Dr. Anna Guevarra is the Director, Asian American Studies, at the University of Illinois at Chicago. She spoke at the Human Rights Tribunal related to the abuse of a Filipino domestic worker who joined a Hong Kong family in Canada. She is an expert in immigrant labour; global carework (specifically domestic work, with a focus on Hong Kong); gender and migration; Filipino and Philippine studies; race and ethnicity. Her report was submitted as evidence and is reproduced – in full – from court records below.
 Dr. Guevarra’s report says that the stereotypes or prejudices that apply to Filipino domestic workers revolve around characteristics that mark them as “docile” workers. That is, Filipino domestic workers are often marketed as obedient, hardworking, Godfearing, loyal, honest, cooperative, and compliant. At the same time, she says that they are also promoted as highly educated, skilled, and exhibiting a high tolerance for stressful conditions.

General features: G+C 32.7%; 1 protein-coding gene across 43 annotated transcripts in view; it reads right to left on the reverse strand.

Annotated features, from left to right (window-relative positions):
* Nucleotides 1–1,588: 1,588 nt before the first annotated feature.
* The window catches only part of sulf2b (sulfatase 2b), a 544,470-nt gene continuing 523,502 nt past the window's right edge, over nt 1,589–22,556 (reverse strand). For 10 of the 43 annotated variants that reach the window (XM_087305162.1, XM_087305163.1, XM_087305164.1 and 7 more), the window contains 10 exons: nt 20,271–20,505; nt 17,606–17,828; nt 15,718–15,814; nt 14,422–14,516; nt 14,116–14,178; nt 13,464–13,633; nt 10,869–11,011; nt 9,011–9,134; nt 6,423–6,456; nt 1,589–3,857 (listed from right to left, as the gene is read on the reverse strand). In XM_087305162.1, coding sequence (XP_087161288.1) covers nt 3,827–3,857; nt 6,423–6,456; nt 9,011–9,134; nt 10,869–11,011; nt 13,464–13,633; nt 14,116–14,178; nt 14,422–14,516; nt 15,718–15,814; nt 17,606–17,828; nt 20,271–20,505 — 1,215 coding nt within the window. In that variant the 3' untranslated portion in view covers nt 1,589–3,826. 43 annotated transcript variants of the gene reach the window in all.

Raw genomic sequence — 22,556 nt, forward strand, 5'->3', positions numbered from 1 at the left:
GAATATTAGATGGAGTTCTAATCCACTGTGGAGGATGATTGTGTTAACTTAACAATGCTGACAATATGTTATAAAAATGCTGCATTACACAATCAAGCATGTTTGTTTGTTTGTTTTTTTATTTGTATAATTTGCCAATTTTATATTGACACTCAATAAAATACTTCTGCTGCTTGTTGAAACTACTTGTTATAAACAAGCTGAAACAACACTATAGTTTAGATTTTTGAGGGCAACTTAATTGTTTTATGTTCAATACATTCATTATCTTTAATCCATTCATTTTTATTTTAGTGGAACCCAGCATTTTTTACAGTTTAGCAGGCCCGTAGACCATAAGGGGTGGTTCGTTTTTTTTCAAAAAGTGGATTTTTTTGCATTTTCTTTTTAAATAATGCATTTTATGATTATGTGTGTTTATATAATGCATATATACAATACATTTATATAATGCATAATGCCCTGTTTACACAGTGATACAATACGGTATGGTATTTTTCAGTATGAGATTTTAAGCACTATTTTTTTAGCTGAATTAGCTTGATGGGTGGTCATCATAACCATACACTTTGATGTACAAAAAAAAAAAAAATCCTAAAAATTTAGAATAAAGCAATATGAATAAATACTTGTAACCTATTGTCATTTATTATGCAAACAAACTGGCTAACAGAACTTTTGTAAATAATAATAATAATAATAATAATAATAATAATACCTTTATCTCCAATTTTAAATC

Dr. Guevarra says that, in general, Hong Kong employers typically stereotype foreign domestic workers, and especially Filipino women, as carrying a particular kind of “modernized” sensibility that makes them morally suspect. Hong Kong employers are said to perceive Filipino domestic workers’ sense of independence and readiness to leave 7 their families in the Philippines not as a sign of filial piety, but instead, as a sign of financial desperation that could lead to acts of transgression. She notes that these perceived transgressions are often of sexual nature, such as seducing a male member of the household or engaging in sideline sex work for the purposes of permanent residence and financial security. Thus, the Filipino workers are often seen as a threat to the female employer of the household. As a result, Filipino domestic workers’ physical appearance or attractiveness, such as their clothing, hairstyle, and physical adornments have all become routinely subject to scrutiny and discipline.